Nursing Home Sued After Bed Sore Leads to Leg Amputation
Tampa, FL (Law Firm Newswire) April 25, 2013 – The family of a man whose infected leg was amputated filed suit against his nursing home.
John Eric Rush, 49, alleged that staff negligence led to an infected bed sore on his left heel. The sore eventually forced doctors to amputate the leg above the knee, according to a statement released by Rush's attorney.
Greg Grambor, president of Vascular PRN, a distributor of medical devices used in the prevention of bed sores and deep vein thrombosis, said that bed sores are a serious health threat to bedridden patients.
“Bed sores and blood clots are common problems in hospitals and nursing homes, and preventing them requires diligence on the part of caregivers,” Grambor commented. “But ultimately, they are preventable. Sequential compression devices can do a lot to improve blood flow in bedridden patients.”
The lawsuit, filed in Cook County Circuit Court against Hillcrest Nursing and Rehabilitation Center in Joliet, Illinois, seeks damages in excess of $50,000.
The statement from Rush's attorney said that Hillcrest staff were responsible for repositioning Rush frequently in order to prevent bed sores, and once he had a sore, their duty was to prevent it from getting worse. It quotes Andrea Kroesen, Rush's sister-in-law, saying the amputation of his left leg has largely immobilized Rush because he was already paralyzed on his right side after a series of strokes.
“In this case, compression therapy might have made the difference in saving this man's leg,” added Grambor. “There is no replacement for attentive care, but these devices play a big part in helping health care workers, many of whom work in understaffed facilities.”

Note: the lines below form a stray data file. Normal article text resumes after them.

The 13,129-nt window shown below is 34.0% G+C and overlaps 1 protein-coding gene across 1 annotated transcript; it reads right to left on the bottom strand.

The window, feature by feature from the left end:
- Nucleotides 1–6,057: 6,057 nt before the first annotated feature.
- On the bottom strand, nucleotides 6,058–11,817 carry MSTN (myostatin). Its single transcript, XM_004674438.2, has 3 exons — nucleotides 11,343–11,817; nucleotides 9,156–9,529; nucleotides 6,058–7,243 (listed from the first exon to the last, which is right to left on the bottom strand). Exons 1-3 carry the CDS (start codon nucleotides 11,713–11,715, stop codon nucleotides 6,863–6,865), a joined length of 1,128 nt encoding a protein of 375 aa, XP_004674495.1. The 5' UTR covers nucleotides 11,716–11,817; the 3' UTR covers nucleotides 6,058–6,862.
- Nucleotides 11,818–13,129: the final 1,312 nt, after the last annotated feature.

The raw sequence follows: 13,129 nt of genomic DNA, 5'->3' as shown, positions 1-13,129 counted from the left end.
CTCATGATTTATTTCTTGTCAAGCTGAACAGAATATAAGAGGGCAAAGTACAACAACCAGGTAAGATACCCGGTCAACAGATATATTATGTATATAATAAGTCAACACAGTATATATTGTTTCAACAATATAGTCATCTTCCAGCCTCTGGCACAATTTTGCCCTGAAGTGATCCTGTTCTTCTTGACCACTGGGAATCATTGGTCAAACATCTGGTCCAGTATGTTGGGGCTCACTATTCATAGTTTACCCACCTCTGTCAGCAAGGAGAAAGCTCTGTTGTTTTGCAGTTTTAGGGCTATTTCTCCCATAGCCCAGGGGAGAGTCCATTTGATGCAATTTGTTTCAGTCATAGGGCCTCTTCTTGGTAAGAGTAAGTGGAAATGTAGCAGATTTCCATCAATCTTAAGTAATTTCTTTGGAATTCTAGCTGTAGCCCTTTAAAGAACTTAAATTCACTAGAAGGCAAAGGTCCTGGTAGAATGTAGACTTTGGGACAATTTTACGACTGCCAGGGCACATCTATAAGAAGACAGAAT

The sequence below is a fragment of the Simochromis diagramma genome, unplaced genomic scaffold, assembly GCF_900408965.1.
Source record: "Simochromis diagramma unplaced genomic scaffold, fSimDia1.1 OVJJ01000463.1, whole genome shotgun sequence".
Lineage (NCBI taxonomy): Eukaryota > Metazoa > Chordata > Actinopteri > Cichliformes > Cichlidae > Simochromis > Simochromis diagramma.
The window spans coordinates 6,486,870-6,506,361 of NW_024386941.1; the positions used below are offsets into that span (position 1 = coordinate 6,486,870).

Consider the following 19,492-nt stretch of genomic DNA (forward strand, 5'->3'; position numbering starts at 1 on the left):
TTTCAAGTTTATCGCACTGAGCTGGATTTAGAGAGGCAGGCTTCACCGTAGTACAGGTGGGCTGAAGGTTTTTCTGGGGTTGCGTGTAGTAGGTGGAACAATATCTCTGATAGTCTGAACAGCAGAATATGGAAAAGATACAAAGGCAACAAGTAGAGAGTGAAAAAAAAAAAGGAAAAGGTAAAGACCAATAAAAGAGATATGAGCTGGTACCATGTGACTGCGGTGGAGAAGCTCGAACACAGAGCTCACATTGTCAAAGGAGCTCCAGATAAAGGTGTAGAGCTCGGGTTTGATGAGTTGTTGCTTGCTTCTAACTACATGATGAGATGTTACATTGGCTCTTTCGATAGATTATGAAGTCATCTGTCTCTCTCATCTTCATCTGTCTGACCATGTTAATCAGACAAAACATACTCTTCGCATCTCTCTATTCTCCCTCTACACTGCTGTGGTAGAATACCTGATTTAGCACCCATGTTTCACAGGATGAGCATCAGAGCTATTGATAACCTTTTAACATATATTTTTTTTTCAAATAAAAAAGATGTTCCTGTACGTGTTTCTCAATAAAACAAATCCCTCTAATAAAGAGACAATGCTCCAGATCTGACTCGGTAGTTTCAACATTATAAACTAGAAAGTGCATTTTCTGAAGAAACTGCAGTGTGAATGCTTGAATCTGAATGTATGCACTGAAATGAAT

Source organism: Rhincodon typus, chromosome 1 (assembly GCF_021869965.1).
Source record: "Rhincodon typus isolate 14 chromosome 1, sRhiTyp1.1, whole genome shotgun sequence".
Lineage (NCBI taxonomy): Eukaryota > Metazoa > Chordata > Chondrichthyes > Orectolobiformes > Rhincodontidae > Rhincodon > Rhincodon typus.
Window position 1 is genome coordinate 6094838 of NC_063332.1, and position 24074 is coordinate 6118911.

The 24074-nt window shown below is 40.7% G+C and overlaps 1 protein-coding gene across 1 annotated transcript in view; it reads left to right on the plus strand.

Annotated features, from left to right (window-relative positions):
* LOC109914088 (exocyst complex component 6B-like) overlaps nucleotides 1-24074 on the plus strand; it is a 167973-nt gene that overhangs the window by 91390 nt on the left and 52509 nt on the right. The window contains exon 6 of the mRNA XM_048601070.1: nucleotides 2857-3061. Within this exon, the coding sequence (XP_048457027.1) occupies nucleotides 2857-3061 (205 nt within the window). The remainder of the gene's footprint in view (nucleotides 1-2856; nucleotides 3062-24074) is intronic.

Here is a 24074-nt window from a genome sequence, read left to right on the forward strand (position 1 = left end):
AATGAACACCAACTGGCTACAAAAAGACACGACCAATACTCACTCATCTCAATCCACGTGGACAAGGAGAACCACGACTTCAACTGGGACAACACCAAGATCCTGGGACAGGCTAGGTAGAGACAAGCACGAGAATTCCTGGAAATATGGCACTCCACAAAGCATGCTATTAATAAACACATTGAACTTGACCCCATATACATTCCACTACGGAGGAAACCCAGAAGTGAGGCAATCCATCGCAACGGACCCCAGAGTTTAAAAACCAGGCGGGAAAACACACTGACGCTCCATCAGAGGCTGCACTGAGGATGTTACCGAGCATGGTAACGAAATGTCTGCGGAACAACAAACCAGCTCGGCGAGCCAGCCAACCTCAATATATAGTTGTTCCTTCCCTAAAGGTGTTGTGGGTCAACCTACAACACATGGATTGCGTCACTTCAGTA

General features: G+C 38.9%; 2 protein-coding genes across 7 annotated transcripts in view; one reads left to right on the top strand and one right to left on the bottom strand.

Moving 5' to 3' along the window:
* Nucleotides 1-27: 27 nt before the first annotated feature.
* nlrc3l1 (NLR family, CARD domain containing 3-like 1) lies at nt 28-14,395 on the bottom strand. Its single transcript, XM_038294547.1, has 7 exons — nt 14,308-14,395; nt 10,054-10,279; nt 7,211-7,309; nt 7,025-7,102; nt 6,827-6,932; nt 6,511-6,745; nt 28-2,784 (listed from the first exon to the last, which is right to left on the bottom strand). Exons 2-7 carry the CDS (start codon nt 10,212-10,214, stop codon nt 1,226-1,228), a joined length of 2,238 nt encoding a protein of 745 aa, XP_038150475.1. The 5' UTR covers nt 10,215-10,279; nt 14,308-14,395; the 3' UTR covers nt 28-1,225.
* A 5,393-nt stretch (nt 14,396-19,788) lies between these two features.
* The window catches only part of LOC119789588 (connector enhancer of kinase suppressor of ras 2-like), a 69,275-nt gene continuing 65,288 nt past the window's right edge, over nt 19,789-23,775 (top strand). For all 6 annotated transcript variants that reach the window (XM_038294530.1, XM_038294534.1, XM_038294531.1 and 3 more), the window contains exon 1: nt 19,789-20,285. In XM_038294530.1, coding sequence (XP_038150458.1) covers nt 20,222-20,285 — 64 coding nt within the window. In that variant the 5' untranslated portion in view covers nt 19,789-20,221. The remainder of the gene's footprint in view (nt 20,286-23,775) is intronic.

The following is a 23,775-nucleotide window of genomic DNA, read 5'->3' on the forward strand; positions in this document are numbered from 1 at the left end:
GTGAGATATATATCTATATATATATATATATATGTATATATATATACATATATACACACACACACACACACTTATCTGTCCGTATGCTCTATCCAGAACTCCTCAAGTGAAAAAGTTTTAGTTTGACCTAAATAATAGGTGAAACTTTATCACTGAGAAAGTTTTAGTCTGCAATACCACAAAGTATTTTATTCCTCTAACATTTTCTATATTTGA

Hillcrest has been the subject of much controversy. Following two resident deaths in the space of six months and accusations of physical and sexual assault, the facility's Medicare and Medicaid payments were halted last year. The Illinois Department of Public Health intends to revoke Hillcrest's license, but that action is being contested by the nursing home. The next hearing in the case is scheduled for May 15, 2013.
601 S. Falkenburg Road, Suite 1-4
Tampa, FL 33619
View Larger Map
- Intermittent Pneumatic Compression: The New Standard of Care for Preventing VTE in Stroke Patients?
By GA Wardle Reviewed by Alan S. Weinstein, MD, FACP, Senior Physician Advisor, Virtua Fox Chase Cancer Program, Marlton, NJ Physical methods for prevention of deep vein thrombosis (DVT)—including intermittent pneumatic compression (IPC)—have documented efficacy in surgical patients. As recently as 2010, however, a Cochrane review found insufficient evidence to recommend IPC in stroke patients, […]
- Antidepressant use increases hip fracture risk among elderly
from: Medical New Today .com Antidepressant use nearly doubles the risk of hip fracture among community-dwelling persons with Alzheimer’s disease, according to a new study from the University of Eastern Finland. The increased risk was highest at the beginning of antidepressant use and remained elevated even 4 years later. The findings were published in the […]
- Public Wants Well-Rested Medical Residents to Ensure Safe Patient Care
A new national poll shows that the vast majority of the American public favors restricting the work shifts of medical residents (also known as resident physicians) to no more than 16 straight hours without sleep, according to a press release from Public Citizen. Importantly, 86% of the public is opposed to lifting the 16-hour cap […]